The Air Force has ruled that the sexual assault case against Airman 1st
Class Brandon T. Wright, despite enduring a tangled history of alleged
political influences, will move forward with a court-martial this October.
In the July 30 decision, Lt. Col. Joshua Kastenberg recognized that Wright's
initial case had been exposed to "unlawful command influence,"
but that a second investigation into the charges was viable and supports
a criminal trial in Washington D.C.
Stars & Stripes reports, Wright was first accused of sexual assault back in 2013, where Lt. Gen.
Craig Franklin dismissed the case following an Article 32 hearing at Aviano
Air Base in Italy. However, Kastenberg notes that the case was then recommended
for a transfer and re-evaluation by Lt. Gen. Richard Harding, a now-retired
judge advocate general.
In the ruling, Kastenberg concluded that Harding recommended the transfer
for political reasons—namely because the act of not court-martialing
Wright would give Senator Kirsten Gillibrand more political clout. Senator
Gillibrand has led the charge on trying to install independent prosecutors
into the military justice system to remove favoritism and undue influence,
particularly in sexual assault cases. Harding is an outspoken opponent
of Gillibrand's proposed policies.
According to testimony from Col. Joseph Bialke, Franklin's legal advisor,
Harding had tried to influence him during a phone call at the time of
Wright’s hearing. Both Franklin and Bialke were given forced retirements
after the dismissal of Wright's case, further indicating that unlawful
command influence had occurred.
Harding admits that he opposes Gillibrand's ideas for military justice
reform, but maintains that those opinions did not come into play in Wright's
case. Instead, he says his phone call to Bialke was informative in nature
because he was responsible for reporting on the case to Congress. "I
needed to be able to explain it. I didn’t tell him we needed to
bend to Congress at all," he told
Stars and Stripes. He added that findings in Katzenberg's ruling are "just dead
A History of Supporting Victims’ Rights
Harding also has an alternate explanation of why Wright's case was
transferred to Washington D.C. According to him, Special Victims'
Counsel had submitted a 12-page memo, prior to Harding's phone call
to Bialke, alleging that there was a bias against her client during the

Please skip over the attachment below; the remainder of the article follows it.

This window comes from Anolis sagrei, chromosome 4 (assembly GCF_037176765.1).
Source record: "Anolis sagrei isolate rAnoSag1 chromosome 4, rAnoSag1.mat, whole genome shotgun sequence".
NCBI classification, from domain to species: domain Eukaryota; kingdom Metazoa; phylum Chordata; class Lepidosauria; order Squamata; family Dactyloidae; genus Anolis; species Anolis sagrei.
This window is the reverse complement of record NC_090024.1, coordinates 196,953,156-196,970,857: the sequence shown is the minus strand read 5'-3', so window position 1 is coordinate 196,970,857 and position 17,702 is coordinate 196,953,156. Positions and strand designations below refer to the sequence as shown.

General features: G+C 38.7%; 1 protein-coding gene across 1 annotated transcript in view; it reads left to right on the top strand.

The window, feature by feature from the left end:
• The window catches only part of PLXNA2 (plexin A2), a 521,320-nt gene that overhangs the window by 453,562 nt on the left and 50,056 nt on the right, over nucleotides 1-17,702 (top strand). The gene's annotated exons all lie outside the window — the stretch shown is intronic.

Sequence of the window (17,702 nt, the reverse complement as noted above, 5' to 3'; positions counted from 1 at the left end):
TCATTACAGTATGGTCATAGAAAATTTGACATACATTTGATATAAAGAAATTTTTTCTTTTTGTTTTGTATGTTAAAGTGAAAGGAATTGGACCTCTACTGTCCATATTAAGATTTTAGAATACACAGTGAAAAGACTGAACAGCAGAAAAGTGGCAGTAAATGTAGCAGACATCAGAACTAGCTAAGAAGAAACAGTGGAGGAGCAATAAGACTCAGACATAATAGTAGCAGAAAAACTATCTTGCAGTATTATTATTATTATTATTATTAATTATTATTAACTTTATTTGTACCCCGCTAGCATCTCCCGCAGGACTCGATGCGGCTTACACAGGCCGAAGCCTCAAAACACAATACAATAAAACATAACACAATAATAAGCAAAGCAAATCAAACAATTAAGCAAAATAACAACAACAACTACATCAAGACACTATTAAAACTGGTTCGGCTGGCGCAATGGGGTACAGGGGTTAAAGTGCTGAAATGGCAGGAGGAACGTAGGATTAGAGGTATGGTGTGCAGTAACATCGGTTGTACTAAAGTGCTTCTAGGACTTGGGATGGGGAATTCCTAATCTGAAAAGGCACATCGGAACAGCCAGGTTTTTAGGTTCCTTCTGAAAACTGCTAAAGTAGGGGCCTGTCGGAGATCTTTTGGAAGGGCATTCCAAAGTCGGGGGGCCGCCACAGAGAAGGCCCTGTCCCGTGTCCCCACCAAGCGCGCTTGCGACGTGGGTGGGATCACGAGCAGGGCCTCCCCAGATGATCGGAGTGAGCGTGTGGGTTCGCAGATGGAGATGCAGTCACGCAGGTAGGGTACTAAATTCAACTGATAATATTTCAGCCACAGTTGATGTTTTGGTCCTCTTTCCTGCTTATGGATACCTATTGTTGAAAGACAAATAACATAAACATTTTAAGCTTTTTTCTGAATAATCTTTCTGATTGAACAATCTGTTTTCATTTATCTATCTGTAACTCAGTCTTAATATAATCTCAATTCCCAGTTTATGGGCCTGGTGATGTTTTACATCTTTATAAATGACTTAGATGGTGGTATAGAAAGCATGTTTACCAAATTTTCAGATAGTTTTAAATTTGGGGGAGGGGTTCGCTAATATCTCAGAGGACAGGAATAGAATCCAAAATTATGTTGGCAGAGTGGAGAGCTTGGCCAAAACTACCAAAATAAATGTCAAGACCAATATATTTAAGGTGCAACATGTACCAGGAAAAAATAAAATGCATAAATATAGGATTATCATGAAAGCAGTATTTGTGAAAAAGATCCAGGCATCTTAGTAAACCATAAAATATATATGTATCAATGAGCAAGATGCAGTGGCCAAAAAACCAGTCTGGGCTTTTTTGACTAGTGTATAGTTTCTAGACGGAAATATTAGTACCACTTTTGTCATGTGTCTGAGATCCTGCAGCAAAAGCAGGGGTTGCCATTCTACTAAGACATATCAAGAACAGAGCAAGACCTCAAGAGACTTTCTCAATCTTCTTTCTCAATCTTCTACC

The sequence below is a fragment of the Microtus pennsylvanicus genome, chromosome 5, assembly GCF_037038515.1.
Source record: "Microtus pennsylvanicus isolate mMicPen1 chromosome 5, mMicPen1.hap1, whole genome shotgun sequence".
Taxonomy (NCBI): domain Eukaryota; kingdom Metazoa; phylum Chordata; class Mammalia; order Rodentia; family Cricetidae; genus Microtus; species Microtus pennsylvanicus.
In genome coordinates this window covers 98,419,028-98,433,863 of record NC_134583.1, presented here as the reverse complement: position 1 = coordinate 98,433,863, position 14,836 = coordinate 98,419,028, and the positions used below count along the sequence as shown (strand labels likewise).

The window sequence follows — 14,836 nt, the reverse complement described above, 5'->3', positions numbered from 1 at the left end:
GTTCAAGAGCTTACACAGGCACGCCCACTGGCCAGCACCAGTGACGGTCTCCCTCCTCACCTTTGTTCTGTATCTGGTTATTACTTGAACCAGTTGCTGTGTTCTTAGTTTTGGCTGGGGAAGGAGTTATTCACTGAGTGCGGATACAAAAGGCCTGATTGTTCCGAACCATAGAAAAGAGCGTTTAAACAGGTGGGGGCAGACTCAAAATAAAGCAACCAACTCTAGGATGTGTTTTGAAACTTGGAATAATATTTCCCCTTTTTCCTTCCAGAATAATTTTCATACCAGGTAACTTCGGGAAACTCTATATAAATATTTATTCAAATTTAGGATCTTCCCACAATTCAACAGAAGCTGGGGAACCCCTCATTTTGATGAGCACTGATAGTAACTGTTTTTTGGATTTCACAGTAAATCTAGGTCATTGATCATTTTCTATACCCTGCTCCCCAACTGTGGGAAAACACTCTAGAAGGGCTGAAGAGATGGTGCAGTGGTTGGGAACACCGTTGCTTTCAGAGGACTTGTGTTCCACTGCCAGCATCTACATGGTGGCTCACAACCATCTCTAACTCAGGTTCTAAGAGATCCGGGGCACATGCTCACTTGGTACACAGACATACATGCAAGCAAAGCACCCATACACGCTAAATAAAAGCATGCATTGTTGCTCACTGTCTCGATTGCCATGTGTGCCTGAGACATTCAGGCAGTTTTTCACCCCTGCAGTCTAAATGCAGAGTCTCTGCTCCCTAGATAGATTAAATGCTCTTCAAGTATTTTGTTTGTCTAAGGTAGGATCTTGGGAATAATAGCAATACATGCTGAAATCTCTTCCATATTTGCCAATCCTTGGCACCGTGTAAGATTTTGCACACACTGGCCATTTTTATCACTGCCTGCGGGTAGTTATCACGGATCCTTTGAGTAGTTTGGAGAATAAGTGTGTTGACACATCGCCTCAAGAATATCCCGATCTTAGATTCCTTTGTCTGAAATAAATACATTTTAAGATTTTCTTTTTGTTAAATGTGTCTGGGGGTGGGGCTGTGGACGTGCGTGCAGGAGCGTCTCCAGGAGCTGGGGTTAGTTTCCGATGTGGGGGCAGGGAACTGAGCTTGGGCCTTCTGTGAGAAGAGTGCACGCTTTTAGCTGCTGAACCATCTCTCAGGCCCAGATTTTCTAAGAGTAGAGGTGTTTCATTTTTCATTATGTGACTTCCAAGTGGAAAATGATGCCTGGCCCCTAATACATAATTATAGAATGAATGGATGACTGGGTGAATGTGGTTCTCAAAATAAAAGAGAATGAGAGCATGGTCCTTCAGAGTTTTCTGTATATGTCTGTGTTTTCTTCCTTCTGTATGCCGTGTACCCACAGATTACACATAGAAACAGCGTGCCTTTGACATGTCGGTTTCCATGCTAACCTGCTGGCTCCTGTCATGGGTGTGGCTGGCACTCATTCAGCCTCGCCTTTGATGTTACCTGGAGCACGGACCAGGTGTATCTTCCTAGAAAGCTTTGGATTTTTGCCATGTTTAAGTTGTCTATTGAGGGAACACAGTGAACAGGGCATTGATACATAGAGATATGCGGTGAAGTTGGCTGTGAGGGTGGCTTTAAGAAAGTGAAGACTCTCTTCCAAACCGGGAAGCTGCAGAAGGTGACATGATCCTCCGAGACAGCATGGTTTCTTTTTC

Article 32 hearing. Harding alleges that transferring the case was to
"make sure the process was done right."
Prior to Wright's case, Harding had fought against opposition to ensure
that the Special Victims' Counsel Program was adopted by the military.
The program provides alleged sexual assault victims with advocating lawyers
to assist them throughout the judicial process. Harding now believes that
a bias against him for those efforts has influenced the Kastenberg ruling.
In the end, Harding's actions, no matter what their motive was, exposes
what many believe is an unacceptable atmosphere of cronyism in the military
justice system. "The whole case shows the inadequacy of the convening
authority system," said Don Christensen, former Air Force prosecutor
and president of the Protect Our Defenders advocacy group. He added that
the current military justice system is "saddled with inexperienced
commanders receiving faulty legal advice from people who are not independent,
If you are a military service member facing a criminal charge, then the
time to seek defense counsel is now.
Joseph L. Jordan, Attorney at Law is a highly sought-after military defense lawyer who has represented service
members from nearly every branch of the military. He has traveled the
globe to represent clients both stateside and overseas who are facing
the most serious of allegations and ensures that every legal avenue towards
securing a reduction or dismissal is aggressively pursued.
Start exploring your options today. Contact our firm for
free case evaluation.